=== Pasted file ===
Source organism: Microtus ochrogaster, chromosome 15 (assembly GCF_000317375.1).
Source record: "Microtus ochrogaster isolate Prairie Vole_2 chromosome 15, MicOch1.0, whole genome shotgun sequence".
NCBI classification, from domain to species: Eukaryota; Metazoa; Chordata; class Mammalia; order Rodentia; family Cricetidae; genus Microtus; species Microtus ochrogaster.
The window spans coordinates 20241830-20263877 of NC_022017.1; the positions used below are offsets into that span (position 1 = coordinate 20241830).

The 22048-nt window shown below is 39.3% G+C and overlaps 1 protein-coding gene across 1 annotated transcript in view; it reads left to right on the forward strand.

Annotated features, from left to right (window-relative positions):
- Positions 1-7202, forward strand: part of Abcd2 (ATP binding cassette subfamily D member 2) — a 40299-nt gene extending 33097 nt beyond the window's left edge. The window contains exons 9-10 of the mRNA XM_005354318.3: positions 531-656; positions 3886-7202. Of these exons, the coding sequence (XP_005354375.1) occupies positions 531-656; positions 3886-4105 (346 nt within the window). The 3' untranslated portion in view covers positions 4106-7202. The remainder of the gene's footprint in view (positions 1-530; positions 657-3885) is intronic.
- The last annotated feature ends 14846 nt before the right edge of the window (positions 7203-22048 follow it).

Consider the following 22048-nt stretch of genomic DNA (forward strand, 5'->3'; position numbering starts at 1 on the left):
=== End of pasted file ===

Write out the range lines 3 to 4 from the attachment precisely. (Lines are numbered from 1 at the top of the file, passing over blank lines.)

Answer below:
NCBI classification, from domain to species: Eukaryota; Metazoa; Chordata; class Mammalia; order Rodentia; family Cricetidae; genus Microtus; species Microtus ochrogaster.
The window spans coordinates 20241830-20263877 of NC_022017.1; the positions used below are offsets into that span (position 1 = coordinate 20241830).